This is a common trick question. Even in the 21st century we don't understand how gas anesthetics work as their mechanism of action has not been identified. We do know how other anesthetics work. Local anesthetics act directly on the sodium channels of nerves and thus are injected directly adjacent to nerves. Most pain medications work on the opioid receptors. A notable exception is Ketamine which works with a wide variety of receptors. Propofol works on the GABA receptors.

      Ryan's Answer

      "While many anesthetics work on the GABA receptor or on the sodium channels of nerves, nobody knows how gas anesthetics work."

  9. 9.

    What kind of research opportunities exists in the anesthesia department?

      This is an interview question you can ask the interviewer. Aside from test scores, research is one of the few ways you can stand out from your colleagues when applying for fellowships. If research opportunities exist in the program, it is important to clarify which ones exist as getting authorship of a publication on prospective clinical studies or basic science research can take many years while getting one in a retrospective clinical study, particularly one that already has a database built, can be done relatively fast.

  10. 10.

    Are there any subspecialties of anesthesia that I will not have an opportunity to do a rotation in until my CA-3 year?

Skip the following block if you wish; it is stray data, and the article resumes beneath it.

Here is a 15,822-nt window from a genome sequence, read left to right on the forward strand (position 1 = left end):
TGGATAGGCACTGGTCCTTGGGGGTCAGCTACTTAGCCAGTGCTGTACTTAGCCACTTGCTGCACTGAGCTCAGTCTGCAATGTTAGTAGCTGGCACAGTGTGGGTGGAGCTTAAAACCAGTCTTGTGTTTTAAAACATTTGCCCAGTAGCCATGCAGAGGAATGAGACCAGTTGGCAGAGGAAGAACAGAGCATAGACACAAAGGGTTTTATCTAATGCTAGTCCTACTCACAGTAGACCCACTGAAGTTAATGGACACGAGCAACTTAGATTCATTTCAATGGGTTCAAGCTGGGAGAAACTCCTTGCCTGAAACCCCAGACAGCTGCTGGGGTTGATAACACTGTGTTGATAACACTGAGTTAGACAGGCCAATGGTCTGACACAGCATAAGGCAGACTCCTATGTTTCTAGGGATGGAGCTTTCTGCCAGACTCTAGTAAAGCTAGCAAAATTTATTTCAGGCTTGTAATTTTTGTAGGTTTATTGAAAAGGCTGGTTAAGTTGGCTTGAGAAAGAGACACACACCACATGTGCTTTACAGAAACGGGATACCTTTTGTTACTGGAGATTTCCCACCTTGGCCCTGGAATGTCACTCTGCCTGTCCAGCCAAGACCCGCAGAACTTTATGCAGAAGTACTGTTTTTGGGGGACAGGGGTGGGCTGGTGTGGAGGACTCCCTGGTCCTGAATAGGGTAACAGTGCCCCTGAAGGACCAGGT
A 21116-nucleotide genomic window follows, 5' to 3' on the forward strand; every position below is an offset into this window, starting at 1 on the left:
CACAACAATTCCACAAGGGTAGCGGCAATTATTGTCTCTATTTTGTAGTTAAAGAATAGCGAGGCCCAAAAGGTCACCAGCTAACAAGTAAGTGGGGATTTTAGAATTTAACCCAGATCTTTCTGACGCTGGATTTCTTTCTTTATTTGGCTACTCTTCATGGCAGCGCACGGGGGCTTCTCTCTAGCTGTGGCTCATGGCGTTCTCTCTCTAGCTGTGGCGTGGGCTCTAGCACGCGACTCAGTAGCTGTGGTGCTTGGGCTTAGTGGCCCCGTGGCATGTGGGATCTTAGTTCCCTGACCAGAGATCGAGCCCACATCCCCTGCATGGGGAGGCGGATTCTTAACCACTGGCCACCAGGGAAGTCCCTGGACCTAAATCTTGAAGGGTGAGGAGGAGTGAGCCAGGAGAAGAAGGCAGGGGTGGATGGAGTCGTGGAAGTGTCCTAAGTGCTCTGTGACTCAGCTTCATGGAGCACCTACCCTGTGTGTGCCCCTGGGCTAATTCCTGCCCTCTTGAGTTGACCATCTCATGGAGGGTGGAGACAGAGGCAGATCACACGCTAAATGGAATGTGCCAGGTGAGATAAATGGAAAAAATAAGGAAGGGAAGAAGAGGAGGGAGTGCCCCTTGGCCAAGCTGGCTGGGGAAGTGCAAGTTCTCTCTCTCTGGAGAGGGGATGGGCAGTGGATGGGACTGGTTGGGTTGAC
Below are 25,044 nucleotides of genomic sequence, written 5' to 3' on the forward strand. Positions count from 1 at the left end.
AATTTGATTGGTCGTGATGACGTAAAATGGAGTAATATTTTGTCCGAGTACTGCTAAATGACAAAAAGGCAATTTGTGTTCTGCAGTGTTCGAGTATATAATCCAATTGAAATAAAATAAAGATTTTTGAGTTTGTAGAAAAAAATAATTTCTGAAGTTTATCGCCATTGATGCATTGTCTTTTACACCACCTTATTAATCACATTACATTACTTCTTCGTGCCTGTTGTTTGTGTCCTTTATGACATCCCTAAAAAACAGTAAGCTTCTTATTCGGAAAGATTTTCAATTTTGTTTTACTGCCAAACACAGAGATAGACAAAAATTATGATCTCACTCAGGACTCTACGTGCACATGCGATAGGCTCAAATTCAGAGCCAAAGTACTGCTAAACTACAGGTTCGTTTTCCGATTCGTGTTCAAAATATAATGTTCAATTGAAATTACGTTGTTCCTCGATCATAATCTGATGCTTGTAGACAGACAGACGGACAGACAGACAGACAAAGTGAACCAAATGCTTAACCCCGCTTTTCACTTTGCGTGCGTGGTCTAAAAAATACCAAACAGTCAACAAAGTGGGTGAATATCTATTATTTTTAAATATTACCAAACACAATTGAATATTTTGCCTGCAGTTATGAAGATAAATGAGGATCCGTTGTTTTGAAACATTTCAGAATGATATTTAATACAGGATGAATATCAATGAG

This is an interview question you can ask the interviewer. This is an important question to ask interviewers as programs often do not reveal detailed information about residents' schedules. Many programs don't allow you to do a rotation in one or more subspecialties, most commonly regional anesthesia, until your CA-3 year. If you are considering going into a fellowship for a field that you will not get to see until your CA-3 year, you will be in a challenging position. Apply to the fellowship as a CA-2 without having seen the field or wait to become a CA-3 so that you can see the field before applying. If you chose the latter, there will be a one-year gap between the end of your residency and the start of your fellowship.

  11. 11.

    Is it customary for attendings or residents at this institution to call patients at home the day before surgery?

      This is an interview question you can ask the interviewer. While this is not the norm in many residency programs, it is important in private practice and doing so shows a commitment to your patient. If the program doesn't do this, you can sound like an all-star resident by suggesting that you would like to do so in order to get a complete history, provide instructions (e.g., NPO at midnight), and answer the patient's questions.

  12. 12.

    Your patient is excited for surgery right before you give them Versed; the patient begins slurring words and they no longer want surgery. You are certain he wants surgery and has already signed the consent forms. What do you do?

      Due to a character limit on our interview questions, we had to limit the above interview question. Here is the full interview question: 'You see your patient in preop for routine surgery. Your patient is excited for his surgery and has no reservations about surgery or anesthesia. After you give Versed, which produces an effect similar to inebriation, your patient begins to slur his words and says he no longer wants to go for surgery. He doesn't provide a reason. You are certain that he actually wants surgery and has already signed the consent forms for anesthesia and surgery. What do you do?'